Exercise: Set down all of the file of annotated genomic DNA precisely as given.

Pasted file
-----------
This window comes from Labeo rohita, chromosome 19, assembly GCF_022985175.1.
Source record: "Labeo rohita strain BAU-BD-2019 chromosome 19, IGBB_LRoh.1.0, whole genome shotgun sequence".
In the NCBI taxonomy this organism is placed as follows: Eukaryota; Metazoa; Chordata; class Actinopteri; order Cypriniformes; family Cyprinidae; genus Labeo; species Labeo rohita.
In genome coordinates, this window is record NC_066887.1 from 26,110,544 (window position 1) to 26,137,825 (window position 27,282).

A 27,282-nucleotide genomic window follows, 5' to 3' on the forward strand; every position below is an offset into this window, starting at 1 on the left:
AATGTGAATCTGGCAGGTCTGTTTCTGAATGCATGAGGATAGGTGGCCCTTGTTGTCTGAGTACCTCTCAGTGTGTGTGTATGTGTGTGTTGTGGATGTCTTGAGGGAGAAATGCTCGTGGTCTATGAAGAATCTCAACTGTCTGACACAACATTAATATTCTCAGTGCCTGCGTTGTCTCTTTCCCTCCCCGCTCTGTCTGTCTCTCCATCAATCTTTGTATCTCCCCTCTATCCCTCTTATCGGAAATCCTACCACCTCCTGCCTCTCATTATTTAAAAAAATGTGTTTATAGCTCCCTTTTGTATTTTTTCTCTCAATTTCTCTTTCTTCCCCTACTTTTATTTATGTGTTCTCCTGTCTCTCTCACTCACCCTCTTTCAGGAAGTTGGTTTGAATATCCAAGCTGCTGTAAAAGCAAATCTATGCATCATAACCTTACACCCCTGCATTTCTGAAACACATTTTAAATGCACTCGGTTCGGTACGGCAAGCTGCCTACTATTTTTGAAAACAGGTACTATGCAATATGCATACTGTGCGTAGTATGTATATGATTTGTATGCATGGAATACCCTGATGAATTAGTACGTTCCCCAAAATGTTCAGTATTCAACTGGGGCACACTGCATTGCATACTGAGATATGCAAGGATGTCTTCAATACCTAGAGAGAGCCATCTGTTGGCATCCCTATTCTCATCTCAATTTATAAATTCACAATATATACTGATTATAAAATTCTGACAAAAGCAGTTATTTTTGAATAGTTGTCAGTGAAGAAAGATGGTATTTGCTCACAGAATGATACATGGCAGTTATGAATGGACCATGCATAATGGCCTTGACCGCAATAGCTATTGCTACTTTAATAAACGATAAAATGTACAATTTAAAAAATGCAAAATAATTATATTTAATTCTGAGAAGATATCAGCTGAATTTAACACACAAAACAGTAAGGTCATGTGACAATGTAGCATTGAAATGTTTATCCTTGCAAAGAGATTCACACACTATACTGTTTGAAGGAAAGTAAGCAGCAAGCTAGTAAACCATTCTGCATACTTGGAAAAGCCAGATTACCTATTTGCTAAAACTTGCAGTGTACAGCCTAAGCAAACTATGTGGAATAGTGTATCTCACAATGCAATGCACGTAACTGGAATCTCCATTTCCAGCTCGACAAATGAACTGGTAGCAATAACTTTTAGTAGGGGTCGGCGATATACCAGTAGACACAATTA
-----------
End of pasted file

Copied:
This window comes from Labeo rohita, chromosome 19, assembly GCF_022985175.1.
Source record: "Labeo rohita strain BAU-BD-2019 chromosome 19, IGBB_LRoh.1.0, whole genome shotgun sequence".
In the NCBI taxonomy this organism is placed as follows: Eukaryota; Metazoa; Chordata; class Actinopteri; order Cypriniformes; family Cyprinidae; genus Labeo; species Labeo rohita.
In genome coordinates, this window is record NC_066887.1 from 26,110,544 (window position 1) to 26,137,825 (window position 27,282).

A 27,282-nucleotide genomic window follows, 5' to 3' on the forward strand; every position below is an offset into this window, starting at 1 on the left:
AATGTGAATCTGGCAGGTCTGTTTCTGAATGCATGAGGATAGGTGGCCCTTGTTGTCTGAGTACCTCTCAGTGTGTGTGTATGTGTGTGTTGTGGATGTCTTGAGGGAGAAATGCTCGTGGTCTATGAAGAATCTCAACTGTCTGACACAACATTAATATTCTCAGTGCCTGCGTTGTCTCTTTCCCTCCCCGCTCTGTCTGTCTCTCCATCAATCTTTGTATCTCCCCTCTATCCCTCTTATCGGAAATCCTACCACCTCCTGCCTCTCATTATTTAAAAAAATGTGTTTATAGCTCCCTTTTGTATTTTTTCTCTCAATTTCTCTTTCTTCCCCTACTTTTATTTATGTGTTCTCCTGTCTCTCTCACTCACCCTCTTTCAGGAAGTTGGTTTGAATATCCAAGCTGCTGTAAAAGCAAATCTATGCATCATAACCTTACACCCCTGCATTTCTGAAACACATTTTAAATGCACTCGGTTCGGTACGGCAAGCTGCCTACTATTTTTGAAAACAGGTACTATGCAATATGCATACTGTGCGTAGTATGTATATGATTTGTATGCATGGAATACCCTGATGAATTAGTACGTTCCCCAAAATGTTCAGTATTCAACTGGGGCACACTGCATTGCATACTGAGATATGCAAGGATGTCTTCAATACCTAGAGAGAGCCATCTGTTGGCATCCCTATTCTCATCTCAATTTATAAATTCACAATATATACTGATTATAAAATTCTGACAAAAGCAGTTATTTTTGAATAGTTGTCAGTGAAGAAAGATGGTATTTGCTCACAGAATGATACATGGCAGTTATGAATGGACCATGCATAATGGCCTTGACCGCAATAGCTATTGCTACTTTAATAAACGATAAAATGTACAATTTAAAAAATGCAAAATAATTATATTTAATTCTGAGAAGATATCAGCTGAATTTAACACACAAAACAGTAAGGTCATGTGACAATGTAGCATTGAAATGTTTATCCTTGCAAAGAGATTCACACACTATACTGTTTGAAGGAAAGTAAGCAGCAAGCTAGTAAACCATTCTGCATACTTGGAAAAGCCAGATTACCTATTTGCTAAAACTTGCAGTGTACAGCCTAAGCAAACTATGTGGAATAGTGTATCTCACAATGCAATGCACGTAACTGGAATCTCCATTTCCAGCTCGACAAATGAACTGGTAGCAATAACTTTTAGTAGGGGTCGGCGATATACCAGTAGACACAATTA